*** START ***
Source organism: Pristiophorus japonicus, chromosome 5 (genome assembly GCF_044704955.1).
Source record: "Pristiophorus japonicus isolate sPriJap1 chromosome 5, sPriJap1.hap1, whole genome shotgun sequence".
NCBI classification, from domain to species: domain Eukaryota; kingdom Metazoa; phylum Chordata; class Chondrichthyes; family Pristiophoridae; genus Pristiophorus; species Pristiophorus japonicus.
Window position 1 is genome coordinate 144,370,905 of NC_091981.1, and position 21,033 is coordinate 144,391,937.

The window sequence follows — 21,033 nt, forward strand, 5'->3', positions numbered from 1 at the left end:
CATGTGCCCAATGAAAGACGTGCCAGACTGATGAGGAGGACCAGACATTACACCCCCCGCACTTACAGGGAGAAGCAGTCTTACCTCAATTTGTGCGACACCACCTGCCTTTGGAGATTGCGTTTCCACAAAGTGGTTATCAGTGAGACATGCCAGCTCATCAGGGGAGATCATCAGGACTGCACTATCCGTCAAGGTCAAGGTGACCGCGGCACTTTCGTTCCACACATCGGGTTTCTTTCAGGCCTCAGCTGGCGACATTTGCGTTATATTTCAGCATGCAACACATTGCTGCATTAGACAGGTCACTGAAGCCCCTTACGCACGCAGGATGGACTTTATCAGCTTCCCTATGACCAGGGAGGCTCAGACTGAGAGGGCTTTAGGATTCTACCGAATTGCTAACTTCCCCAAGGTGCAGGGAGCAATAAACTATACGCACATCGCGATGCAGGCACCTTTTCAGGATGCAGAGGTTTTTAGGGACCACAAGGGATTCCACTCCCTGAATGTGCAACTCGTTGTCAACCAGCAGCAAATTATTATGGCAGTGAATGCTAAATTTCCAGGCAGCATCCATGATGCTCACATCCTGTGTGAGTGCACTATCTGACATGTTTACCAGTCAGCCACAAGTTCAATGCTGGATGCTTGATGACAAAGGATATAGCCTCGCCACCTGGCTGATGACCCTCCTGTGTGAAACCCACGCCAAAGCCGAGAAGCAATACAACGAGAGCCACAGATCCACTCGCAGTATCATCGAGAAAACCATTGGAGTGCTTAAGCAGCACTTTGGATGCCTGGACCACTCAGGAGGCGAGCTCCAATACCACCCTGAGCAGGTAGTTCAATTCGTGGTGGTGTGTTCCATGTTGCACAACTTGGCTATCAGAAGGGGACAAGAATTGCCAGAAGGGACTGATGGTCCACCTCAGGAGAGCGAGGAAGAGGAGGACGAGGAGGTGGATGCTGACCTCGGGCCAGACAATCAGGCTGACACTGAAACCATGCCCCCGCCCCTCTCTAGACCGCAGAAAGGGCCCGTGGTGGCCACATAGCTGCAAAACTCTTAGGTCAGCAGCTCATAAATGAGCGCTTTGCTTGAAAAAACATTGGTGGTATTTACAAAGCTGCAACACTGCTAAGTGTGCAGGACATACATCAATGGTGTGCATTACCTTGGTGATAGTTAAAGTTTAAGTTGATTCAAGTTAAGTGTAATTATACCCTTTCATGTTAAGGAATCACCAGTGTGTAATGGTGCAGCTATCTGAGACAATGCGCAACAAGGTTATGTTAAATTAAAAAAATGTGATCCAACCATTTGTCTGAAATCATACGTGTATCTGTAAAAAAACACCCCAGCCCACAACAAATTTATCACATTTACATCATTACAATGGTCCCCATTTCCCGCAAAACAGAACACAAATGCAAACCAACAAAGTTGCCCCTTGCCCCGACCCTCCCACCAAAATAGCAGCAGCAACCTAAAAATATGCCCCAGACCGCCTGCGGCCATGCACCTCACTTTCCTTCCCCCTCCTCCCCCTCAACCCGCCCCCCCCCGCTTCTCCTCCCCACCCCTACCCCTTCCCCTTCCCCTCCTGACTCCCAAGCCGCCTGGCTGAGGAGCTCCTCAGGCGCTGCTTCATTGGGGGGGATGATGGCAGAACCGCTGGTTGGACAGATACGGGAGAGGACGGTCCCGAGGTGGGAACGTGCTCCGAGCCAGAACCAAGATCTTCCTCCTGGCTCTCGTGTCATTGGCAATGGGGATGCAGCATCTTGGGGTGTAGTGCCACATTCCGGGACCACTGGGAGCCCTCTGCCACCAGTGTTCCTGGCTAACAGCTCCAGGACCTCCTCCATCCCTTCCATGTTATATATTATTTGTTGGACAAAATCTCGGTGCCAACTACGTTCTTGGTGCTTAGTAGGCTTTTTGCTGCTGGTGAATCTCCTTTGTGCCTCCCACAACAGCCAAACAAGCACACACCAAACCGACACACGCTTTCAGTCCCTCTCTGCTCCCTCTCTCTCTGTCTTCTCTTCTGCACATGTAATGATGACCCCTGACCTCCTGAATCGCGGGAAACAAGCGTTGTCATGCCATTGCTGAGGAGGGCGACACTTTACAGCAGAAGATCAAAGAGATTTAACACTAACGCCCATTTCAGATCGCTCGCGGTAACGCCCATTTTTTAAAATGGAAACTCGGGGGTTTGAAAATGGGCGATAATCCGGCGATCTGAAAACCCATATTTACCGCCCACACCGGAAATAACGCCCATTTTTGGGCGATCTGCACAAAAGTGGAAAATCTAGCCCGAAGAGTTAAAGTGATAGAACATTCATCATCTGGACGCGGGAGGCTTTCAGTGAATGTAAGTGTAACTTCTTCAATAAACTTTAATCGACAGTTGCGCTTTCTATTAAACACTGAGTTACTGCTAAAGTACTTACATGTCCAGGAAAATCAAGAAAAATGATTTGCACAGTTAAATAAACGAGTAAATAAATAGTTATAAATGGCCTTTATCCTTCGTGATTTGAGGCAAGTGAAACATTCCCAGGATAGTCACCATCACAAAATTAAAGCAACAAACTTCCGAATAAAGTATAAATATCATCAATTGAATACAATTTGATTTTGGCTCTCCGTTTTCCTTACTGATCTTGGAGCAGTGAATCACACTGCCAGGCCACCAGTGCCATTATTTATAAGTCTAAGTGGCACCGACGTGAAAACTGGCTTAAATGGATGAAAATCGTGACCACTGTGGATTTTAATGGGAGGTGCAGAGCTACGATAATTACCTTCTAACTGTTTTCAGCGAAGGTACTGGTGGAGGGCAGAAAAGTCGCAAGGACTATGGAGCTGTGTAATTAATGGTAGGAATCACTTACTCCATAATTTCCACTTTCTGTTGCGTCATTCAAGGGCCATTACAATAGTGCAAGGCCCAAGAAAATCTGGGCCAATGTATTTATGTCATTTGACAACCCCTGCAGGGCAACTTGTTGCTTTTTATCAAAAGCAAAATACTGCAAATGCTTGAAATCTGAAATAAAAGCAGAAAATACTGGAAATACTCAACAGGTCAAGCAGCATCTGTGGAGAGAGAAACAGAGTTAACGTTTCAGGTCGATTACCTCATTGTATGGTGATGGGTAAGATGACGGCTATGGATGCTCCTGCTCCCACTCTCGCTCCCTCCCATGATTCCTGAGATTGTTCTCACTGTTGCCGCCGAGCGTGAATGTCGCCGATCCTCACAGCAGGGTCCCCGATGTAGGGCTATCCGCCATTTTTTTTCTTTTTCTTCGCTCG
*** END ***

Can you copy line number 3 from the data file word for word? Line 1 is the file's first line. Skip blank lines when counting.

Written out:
NCBI classification, from domain to species: domain Eukaryota; kingdom Metazoa; phylum Chordata; class Chondrichthyes; family Pristiophoridae; genus Pristiophorus; species Pristiophorus japonicus.